The Trump administration is caught in the middle of growing tension between farmers and the oil industry.
In a move to help corn growers, President Trump vowed to allow year-round sales of 15 percent ethanol blended fuel, over the more common 10 percent blend. E15 is usually reserved for the wintertime.
But then the U.S. Environmental Protection Agency granted dozens of waivers — including 31 in the last month alone — allowing oil refineries to avoid using more biofuel, like corn ethanol. Those waivers are supposed to go to small refineries experiencing a “financial hardship.”
Rod Weinzierl, with the Illinois Corn Growers Association, said that’s not always the case.
“The controversy is around ExxonMobil, Chevron … some of the very large oil companies who happen to have a small refinery also being granted the waiver, when they are still very profitable as an overall company,” Weinzierl said.
In order to qualify for a waiver, refineries undergo a financial assessment by the Department of Energy, which then makes a recommendation to the EPA. Weinzierl said in some instances, the EPA is acting against the recommendation of the DoE. In other cases, the grounds for “financial hardship” are unclear.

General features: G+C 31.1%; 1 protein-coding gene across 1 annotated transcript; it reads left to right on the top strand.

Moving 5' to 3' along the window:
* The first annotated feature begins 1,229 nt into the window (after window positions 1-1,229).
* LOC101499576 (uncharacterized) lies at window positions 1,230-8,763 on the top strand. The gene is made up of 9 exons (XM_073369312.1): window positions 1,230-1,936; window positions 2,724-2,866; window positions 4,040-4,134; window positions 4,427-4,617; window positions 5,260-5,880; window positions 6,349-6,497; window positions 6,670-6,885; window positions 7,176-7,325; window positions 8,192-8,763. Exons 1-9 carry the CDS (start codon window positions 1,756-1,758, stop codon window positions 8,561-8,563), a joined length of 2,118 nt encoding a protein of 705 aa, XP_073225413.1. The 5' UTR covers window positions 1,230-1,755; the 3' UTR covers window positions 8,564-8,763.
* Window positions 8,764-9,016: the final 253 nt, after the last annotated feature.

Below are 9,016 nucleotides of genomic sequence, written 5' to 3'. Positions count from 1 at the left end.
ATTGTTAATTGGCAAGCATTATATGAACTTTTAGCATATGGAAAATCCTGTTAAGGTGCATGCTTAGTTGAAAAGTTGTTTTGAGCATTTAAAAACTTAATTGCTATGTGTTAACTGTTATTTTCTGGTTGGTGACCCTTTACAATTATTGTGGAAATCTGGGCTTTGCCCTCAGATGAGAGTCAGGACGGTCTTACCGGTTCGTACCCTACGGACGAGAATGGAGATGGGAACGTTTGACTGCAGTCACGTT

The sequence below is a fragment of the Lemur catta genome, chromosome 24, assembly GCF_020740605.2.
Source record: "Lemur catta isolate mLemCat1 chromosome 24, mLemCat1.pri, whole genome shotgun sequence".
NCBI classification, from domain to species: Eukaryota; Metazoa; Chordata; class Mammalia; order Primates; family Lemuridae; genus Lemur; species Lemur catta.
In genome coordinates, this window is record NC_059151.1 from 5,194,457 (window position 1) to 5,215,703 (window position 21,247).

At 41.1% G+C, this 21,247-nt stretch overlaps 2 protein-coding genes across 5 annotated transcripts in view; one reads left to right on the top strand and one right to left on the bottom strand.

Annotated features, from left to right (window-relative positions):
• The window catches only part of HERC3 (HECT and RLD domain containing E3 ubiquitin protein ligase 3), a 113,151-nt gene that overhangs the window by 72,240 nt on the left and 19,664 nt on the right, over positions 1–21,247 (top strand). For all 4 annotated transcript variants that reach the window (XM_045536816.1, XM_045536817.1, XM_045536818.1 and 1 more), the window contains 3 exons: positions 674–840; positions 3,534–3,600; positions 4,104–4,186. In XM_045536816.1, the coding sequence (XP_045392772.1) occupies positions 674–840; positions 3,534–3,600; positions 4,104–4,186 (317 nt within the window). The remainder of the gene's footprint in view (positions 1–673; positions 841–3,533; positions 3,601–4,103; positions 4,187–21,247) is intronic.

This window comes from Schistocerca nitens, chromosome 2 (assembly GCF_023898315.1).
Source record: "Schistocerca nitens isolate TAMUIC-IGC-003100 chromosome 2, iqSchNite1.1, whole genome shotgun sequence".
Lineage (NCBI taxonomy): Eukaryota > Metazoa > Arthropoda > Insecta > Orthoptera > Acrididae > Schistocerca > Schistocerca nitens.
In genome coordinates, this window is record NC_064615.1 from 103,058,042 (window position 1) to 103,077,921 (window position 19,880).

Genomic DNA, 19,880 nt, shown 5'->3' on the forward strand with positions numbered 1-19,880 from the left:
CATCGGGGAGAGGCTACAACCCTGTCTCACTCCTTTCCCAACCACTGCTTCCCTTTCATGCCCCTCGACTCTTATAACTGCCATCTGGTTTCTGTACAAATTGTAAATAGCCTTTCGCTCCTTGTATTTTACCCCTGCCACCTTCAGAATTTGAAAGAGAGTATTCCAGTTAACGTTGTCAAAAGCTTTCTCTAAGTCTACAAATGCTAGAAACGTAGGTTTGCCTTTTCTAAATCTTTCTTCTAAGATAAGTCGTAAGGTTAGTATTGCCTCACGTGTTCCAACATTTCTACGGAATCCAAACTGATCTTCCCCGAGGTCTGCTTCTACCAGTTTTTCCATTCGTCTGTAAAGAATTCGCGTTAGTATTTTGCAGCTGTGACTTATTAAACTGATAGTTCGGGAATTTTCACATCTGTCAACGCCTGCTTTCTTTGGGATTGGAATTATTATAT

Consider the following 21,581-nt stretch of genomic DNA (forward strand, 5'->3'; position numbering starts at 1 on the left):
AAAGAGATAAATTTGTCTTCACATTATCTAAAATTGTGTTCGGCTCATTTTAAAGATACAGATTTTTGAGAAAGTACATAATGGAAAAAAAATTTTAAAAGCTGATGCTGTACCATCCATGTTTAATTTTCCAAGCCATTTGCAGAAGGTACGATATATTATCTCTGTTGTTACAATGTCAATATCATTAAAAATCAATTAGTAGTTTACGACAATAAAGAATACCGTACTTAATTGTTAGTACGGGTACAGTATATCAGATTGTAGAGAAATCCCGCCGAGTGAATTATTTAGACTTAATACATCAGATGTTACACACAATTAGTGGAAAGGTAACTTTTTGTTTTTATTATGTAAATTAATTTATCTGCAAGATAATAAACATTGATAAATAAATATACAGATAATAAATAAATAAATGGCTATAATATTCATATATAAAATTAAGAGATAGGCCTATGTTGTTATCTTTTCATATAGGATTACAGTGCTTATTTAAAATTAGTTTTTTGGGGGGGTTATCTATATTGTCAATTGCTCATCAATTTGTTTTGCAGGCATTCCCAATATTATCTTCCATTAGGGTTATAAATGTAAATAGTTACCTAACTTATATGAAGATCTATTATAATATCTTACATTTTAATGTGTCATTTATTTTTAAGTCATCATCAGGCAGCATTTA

Oil producers and retailers, on the other hand, argue that higher ethanol blended fuel isn’t a viable option for everyone.
Bill Fleischli, with the Illinois Petroleum Marketers Association, said selling E15 requires special infrastructure that can cost thousands of dollars. Others say it’s bad for engines.
But Weinzierl said it’s more sustainable in the long run — both environmentally and fiscally.
“You’re not going to pay for it in a year, but over time, you would pay for it,” Weinzierl said. “There’s other reasons that are preventing certain players in the oil industry to not move towards it, because then they’re using a product that they did not produce.”
During a visit to Illinois last week, USDA secretary Sonny Perdue told farmers President Trump would take action to keep his promise to ethanol producers. It’s not yet clear how or when.
At least 16 ethanol producers have closed since the EPA started issuing waivers, including Center Ethanol near East St. Louis.